“The counterpart to that is having the data and being smarter about making decisions. It’s really about getting granular level attribution across prospect and customer touch points, whether online or in-person, and using all that data to make smart decisions and invest in channels that deliver ROI.
“There are so many different technology vendors out there. It’s easy to get caught up and think you need everything. Part of intelligent growth is focusing on the marketing problems you absolutely need to solve and how they will further your business goals using those technologies to their fullest extent? It’s important to focus on that subset and only seek out new technology if there’s a problem you want to solve or new strategy you want to approach.”
Why B2B Has Lagged Behind B2C
“B2B marketing has lagged a little bit in embracing omnichannel marketing. There are a few different reasons: one is that it’s taken marketers a while to really understand omnichannel in today’s world.
“Traditionally, we took the view that when you go to work, you do your business research, and when you clock out, that’s where your job ends. Over the past couple of years, those lines have blurred, and now B2B buyers are still being influenced by advertising and doing professional research in the evenings, on social, on their mobile devices across a variety of channels.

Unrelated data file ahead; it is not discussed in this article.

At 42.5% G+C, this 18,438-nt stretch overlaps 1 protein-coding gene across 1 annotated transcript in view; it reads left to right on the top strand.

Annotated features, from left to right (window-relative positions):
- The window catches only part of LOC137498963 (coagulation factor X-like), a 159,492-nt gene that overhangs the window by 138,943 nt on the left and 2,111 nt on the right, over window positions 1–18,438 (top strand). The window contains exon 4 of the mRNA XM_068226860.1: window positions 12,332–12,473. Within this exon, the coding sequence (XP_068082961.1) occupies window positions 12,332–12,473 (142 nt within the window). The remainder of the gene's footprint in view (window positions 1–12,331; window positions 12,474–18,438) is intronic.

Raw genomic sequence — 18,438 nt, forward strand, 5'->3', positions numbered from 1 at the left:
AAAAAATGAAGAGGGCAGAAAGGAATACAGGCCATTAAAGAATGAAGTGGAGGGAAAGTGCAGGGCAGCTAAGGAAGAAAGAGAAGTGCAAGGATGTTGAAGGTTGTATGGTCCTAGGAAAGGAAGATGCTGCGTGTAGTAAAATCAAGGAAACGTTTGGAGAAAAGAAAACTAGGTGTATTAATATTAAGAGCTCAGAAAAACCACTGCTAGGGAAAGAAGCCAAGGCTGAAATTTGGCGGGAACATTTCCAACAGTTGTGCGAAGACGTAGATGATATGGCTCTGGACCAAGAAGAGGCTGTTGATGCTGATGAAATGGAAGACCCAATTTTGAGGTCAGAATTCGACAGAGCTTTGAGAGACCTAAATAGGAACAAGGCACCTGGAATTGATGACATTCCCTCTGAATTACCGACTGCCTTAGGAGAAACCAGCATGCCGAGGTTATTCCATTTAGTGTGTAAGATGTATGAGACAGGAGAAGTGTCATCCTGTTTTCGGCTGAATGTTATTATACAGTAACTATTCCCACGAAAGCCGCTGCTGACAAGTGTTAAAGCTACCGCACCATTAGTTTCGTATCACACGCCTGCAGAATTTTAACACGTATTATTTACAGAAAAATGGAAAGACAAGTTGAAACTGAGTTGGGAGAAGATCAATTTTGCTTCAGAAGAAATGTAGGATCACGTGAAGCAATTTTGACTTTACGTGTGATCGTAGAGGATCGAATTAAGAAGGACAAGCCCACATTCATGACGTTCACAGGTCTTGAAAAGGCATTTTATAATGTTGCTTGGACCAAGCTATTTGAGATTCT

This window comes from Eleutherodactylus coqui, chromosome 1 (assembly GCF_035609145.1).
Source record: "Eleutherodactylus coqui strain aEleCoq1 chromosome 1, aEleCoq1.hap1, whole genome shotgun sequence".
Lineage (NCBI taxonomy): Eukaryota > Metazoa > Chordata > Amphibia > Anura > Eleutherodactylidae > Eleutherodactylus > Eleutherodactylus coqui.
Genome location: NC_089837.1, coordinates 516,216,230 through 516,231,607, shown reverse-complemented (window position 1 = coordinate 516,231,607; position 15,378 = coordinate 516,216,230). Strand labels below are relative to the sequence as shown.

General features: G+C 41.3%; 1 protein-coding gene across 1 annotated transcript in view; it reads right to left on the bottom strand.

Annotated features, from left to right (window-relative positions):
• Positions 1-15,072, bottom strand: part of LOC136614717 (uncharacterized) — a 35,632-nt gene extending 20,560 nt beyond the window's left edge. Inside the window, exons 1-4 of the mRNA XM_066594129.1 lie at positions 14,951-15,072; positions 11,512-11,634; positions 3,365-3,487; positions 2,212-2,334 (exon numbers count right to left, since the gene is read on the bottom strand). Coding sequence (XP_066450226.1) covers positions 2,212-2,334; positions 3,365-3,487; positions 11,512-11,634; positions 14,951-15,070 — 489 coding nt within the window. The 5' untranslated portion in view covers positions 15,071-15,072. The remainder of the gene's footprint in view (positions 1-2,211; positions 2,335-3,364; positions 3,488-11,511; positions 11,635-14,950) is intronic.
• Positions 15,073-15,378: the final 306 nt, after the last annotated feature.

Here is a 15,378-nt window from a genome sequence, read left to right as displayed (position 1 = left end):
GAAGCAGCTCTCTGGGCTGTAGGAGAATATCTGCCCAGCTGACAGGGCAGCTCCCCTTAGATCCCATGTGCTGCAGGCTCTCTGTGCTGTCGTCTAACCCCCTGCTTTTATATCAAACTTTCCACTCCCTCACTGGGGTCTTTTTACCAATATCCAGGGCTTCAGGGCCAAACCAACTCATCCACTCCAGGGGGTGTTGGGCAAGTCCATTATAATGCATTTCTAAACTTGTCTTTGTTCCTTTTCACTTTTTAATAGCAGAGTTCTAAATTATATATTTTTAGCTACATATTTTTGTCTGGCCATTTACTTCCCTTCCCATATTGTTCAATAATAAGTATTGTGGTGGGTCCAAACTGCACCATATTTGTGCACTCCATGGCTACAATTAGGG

“It took a while for B2B to accept, embrace, and properly invest. Social is a good example. Most marketers are using it today, but three years ago, it was a risky and untested area. It’s taken awhile to wrap their head around the job being defined 9-5 during the week. As we’ve come to realize that, technology has caught up to better serve B2B. Now is the big race for B2B marketers to tie all the different pieces together like B2C have been doing effectively for the past few years.
Aaron Dun, SVP of Marketing at SnapApp
Why Companies Should Grow Aggressively
“The idea of intelligent growth is an interesting one. For me, I’m challenged by the notion of incremental change. I think incremental change is a little too safe. Intelligent growth feels a little too safe.